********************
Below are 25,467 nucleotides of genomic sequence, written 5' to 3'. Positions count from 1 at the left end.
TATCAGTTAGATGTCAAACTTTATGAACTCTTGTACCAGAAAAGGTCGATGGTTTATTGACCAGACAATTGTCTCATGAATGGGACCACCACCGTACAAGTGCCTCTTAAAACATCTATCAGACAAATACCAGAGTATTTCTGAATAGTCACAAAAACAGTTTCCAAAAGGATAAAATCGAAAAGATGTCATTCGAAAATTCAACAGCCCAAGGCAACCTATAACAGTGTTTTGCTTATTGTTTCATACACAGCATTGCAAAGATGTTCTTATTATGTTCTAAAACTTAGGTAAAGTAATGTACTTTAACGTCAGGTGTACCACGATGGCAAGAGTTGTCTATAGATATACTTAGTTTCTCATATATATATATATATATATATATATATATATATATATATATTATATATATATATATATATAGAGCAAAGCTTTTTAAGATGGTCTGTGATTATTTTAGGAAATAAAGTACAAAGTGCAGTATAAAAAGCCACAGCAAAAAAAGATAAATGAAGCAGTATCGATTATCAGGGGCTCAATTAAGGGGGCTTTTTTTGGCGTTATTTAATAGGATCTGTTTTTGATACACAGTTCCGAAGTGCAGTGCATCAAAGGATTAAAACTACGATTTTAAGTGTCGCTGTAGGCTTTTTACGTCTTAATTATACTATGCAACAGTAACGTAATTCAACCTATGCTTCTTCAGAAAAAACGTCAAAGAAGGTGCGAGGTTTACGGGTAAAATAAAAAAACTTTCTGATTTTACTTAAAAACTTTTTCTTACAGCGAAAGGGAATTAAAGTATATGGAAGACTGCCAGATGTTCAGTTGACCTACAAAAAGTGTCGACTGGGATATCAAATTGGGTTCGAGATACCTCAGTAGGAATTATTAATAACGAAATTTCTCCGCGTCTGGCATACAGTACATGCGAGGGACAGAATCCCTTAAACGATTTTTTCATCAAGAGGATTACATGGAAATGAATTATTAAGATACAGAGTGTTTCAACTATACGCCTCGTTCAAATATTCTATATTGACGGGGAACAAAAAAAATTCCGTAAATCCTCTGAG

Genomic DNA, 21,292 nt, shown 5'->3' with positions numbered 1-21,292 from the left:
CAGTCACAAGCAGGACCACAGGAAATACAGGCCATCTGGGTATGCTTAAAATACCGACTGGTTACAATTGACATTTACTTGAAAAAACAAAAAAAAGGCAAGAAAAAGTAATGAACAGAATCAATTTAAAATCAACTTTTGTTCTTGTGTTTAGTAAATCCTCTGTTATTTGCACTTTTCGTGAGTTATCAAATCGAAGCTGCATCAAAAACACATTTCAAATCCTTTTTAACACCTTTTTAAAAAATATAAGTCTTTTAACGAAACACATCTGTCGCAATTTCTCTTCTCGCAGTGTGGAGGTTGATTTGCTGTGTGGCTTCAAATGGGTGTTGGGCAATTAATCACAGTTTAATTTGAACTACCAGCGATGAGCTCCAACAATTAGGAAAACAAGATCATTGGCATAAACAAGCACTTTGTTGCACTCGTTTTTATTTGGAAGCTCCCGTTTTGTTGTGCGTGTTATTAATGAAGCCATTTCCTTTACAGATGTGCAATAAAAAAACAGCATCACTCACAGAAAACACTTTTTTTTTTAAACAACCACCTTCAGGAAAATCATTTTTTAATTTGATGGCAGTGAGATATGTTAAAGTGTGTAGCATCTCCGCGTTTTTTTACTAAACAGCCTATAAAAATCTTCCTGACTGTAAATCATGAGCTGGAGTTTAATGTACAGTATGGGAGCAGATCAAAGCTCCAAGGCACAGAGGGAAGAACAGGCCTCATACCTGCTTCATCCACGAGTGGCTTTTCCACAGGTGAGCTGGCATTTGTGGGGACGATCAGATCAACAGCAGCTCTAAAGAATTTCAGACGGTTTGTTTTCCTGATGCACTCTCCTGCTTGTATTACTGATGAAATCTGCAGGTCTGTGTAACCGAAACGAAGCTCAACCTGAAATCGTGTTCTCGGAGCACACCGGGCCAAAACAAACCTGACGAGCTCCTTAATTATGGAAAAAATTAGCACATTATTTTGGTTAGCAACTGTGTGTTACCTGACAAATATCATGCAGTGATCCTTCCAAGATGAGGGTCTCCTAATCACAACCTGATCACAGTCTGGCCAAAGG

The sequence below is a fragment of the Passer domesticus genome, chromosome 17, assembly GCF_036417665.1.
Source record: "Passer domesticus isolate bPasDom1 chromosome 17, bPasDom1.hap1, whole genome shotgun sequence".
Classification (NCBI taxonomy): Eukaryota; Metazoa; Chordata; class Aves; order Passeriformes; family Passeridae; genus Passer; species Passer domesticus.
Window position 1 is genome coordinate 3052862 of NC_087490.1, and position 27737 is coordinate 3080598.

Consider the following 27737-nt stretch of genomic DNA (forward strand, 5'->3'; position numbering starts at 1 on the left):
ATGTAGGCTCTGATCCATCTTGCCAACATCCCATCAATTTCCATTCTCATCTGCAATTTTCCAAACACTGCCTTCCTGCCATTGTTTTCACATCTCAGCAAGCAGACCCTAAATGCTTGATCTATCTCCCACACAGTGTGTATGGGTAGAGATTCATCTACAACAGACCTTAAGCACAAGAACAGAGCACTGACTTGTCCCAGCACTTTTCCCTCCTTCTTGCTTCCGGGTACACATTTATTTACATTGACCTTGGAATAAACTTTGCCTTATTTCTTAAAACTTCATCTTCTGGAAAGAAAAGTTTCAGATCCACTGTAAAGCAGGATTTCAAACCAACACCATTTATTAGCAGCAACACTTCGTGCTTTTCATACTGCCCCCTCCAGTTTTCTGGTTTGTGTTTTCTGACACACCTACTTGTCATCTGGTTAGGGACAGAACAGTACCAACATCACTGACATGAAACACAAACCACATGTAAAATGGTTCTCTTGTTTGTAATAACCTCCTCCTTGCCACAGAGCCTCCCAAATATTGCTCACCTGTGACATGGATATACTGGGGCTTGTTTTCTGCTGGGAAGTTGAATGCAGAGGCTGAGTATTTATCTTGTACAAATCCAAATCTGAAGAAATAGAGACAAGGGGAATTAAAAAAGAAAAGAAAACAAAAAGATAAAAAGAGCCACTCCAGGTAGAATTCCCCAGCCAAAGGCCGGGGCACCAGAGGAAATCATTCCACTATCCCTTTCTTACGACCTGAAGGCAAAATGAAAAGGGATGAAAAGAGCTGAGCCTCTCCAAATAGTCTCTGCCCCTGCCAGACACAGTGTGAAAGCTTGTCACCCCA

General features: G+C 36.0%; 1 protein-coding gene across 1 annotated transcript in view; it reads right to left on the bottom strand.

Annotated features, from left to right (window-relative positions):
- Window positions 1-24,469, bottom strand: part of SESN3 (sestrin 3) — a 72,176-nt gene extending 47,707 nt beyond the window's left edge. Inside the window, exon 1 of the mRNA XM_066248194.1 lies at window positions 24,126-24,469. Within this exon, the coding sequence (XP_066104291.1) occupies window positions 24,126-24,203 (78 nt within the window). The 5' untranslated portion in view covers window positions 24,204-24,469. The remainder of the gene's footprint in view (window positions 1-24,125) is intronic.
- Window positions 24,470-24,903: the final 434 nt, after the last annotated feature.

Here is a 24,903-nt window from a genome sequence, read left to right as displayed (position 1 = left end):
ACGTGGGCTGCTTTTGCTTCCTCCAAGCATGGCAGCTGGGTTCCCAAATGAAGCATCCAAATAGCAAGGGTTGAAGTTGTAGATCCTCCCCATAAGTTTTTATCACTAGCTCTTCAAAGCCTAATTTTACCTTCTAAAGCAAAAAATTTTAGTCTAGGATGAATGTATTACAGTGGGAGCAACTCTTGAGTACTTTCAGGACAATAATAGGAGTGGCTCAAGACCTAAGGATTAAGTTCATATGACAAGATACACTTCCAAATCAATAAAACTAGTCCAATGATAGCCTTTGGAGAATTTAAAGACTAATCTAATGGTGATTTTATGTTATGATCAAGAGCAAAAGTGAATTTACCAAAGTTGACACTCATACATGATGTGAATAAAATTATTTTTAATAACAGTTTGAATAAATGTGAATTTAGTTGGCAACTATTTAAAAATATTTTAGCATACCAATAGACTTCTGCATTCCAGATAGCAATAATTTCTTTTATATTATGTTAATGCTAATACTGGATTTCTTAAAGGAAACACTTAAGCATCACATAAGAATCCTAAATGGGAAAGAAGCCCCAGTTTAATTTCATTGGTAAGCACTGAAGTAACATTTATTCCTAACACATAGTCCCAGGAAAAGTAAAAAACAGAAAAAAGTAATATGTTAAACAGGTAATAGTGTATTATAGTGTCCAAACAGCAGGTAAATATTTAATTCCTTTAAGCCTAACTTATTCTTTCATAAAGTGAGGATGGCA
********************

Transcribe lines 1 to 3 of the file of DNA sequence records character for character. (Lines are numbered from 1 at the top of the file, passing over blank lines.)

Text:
Below are 25,467 nucleotides of genomic sequence, written 5' to 3'. Positions count from 1 at the left end.
TATCAGTTAGATGTCAAACTTTATGAACTCTTGTACCAGAAAAGGTCGATGGTTTATTGACCAGACAATTGTCTCATGAATGGGACCACCACCGTACAAGTGCCTCTTAAAACATCTATCAGACAAATACCAGAGTATTTCTGAATAGTCACAAAAACAGTTTCCAAAAGGATAAAATCGAAAAGATGTCATTCGAAAATTCAACAGCCCAAGGCAACCTATAACAGTGTTTTGCTTATTGTTTCATACACAGCATTGCAAAGATGTTCTTATTATGTTCTAAAACTTAGGTAAAGTAATGTACTTTAACGTCAGGTGTACCACGATGGCAAGAGTTGTCTATAGATATACTTAGTTTCTCATATATATATATATATATATATATATATATATATATATATATTATATATATATATATATATAGAGCAAAGCTTTTTAAGATGGTCTGTGATTATTTTAGGAAATAAAGTACAAAGTGCAGTATAAAAAGCCACAGCAAAAAAAGATAAATGAAGCAGTATCGATTATCAGGGGCTCAATTAAGGGGGCTTTTTTTGGCGTTATTTAATAGGATCTGTTTTTGATACACAGTTCCGAAGTGCAGTGCATCAAAGGATTAAAACTACGATTTTAAGTGTCGCTGTAGGCTTTTTACGTCTTAATTATACTATGCAACAGTAACGTAATTCAACCTATGCTTCTTCAGAAAAAACGTCAAAGAAGGTGCGAGGTTTACGGGTAAAATAAAAAAACTTTCTGATTTTACTTAAAAACTTTTTCTTACAGCGAAAGGGAATTAAAGTATATGGAAGACTGCCAGATGTTCAGTTGACCTACAAAAAGTGTCGACTGGGATATCAAATTGGGTTCGAGATACCTCAGTAGGAATTATTAATAACGAAATTTCTCCGCGTCTGGCATACAGTACATGCGAGGGACAGAATCCCTTAAACGATTTTTTCATCAAGAGGATTACATGGAAATGAATTATTAAGATACAGAGTGTTTCAACTATACGCCTCGTTCAAATATTCTATATTGACGGGGAACAAAAAAAATTCCGTAAATCCTCTGAG

Genomic DNA, 21,292 nt, shown 5'->3' with positions numbered 1-21,292 from the left: